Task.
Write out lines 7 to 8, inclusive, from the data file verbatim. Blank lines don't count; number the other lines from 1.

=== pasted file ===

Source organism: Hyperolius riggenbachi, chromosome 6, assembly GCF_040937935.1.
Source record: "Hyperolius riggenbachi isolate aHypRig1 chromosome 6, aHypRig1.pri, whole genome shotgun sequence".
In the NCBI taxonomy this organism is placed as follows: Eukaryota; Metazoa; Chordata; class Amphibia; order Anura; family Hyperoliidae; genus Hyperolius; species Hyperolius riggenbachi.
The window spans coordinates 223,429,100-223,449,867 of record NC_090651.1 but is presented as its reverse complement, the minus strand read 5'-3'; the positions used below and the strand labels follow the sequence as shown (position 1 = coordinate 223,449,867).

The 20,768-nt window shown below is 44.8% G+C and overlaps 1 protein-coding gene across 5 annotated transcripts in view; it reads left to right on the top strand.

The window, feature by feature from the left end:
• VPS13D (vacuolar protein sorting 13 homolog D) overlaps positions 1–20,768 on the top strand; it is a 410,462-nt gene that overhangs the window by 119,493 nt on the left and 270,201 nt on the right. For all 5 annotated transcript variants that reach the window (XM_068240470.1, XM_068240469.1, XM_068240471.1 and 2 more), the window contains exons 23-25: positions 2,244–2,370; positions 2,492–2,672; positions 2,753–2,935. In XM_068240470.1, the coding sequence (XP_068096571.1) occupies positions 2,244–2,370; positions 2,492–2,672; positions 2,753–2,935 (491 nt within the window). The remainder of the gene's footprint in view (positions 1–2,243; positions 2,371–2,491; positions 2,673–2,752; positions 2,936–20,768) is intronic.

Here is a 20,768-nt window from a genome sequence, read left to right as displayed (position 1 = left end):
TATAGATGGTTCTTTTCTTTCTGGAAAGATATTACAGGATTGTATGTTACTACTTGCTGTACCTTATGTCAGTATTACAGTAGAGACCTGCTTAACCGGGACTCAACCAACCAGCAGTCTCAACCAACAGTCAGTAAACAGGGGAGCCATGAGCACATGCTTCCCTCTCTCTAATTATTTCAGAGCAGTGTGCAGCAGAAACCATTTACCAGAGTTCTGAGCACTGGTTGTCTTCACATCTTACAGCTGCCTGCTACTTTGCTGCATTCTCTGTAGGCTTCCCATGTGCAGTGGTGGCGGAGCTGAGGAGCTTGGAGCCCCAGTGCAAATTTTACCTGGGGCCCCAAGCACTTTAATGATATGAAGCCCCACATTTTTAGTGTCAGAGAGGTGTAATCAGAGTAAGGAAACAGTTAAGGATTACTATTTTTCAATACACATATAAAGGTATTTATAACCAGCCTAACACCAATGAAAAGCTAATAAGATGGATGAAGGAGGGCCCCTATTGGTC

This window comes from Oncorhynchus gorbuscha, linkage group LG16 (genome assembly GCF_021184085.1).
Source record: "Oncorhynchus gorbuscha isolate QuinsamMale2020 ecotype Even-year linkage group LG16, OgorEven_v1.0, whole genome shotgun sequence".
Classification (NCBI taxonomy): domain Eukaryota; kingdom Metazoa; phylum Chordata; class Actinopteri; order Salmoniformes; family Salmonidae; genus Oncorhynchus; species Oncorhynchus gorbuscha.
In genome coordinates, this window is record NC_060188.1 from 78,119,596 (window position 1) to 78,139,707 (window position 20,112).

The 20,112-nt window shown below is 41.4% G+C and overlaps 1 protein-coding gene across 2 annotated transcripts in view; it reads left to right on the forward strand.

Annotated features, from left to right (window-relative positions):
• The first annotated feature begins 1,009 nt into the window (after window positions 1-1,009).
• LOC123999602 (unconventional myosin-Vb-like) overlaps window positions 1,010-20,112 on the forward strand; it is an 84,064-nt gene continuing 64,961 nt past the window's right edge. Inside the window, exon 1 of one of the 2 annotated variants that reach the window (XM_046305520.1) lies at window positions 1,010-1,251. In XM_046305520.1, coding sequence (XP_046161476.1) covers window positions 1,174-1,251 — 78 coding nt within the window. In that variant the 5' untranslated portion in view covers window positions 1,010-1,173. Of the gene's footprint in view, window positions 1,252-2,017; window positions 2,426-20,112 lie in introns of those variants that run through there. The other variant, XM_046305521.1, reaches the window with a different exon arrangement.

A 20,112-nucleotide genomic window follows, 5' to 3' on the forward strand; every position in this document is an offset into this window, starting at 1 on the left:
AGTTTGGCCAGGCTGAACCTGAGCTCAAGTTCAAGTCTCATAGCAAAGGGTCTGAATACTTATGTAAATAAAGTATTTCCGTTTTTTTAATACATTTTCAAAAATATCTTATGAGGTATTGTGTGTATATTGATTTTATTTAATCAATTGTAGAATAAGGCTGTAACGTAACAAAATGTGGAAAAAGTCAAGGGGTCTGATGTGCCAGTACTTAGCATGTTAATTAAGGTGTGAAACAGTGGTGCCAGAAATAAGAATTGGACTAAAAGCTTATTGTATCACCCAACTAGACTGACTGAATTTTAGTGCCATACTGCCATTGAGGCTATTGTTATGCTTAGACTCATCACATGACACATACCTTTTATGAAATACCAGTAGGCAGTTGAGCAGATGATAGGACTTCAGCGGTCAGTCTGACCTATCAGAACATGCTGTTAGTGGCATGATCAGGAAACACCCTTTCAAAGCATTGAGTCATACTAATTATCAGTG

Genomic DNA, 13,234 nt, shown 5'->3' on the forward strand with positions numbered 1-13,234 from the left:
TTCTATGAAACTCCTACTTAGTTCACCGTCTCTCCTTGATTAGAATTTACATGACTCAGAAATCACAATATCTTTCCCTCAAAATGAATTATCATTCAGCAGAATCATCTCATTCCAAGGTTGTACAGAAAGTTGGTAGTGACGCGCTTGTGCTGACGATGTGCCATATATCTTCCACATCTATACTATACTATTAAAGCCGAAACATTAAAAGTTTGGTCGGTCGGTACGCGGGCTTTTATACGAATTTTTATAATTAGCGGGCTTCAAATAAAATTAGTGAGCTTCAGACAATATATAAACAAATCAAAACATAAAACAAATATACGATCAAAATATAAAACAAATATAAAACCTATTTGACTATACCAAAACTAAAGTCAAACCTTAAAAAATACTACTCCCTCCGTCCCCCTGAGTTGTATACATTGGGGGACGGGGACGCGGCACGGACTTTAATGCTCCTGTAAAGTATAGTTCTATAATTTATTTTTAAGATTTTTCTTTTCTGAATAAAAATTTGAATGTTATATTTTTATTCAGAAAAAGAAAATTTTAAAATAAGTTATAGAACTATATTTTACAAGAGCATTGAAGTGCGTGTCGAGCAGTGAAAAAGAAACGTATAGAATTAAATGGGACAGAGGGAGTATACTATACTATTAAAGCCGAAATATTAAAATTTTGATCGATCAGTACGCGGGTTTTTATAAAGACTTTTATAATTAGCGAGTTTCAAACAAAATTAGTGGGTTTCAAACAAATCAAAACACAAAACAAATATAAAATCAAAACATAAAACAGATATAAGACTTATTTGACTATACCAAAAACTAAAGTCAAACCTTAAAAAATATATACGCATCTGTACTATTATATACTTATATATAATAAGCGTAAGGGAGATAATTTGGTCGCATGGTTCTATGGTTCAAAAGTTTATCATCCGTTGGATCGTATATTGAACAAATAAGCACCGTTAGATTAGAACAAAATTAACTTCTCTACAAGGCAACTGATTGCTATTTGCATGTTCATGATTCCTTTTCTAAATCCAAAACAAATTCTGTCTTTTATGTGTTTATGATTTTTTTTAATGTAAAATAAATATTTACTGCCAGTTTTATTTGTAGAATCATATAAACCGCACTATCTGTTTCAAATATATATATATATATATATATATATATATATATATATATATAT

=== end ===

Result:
• VPS13D (vacuolar protein sorting 13 homolog D) overlaps positions 1–20,768 on the top strand; it is a 410,462-nt gene that overhangs the window by 119,493 nt on the left and 270,201 nt on the right. For all 5 annotated transcript variants that reach the window (XM_068240470.1, XM_068240469.1, XM_068240471.1 and 2 more), the window contains exons 23-25: positions 2,244–2,370; positions 2,492–2,672; positions 2,753–2,935. In XM_068240470.1, the coding sequence (XP_068096571.1) occupies positions 2,244–2,370; positions 2,492–2,672; positions 2,753–2,935 (491 nt within the window). The remainder of the gene's footprint in view (positions 1–2,243; positions 2,371–2,491; positions 2,673–2,752; positions 2,936–20,768) is intronic.

Here is a 20,768-nt window from a genome sequence, read left to right as displayed (position 1 = left end):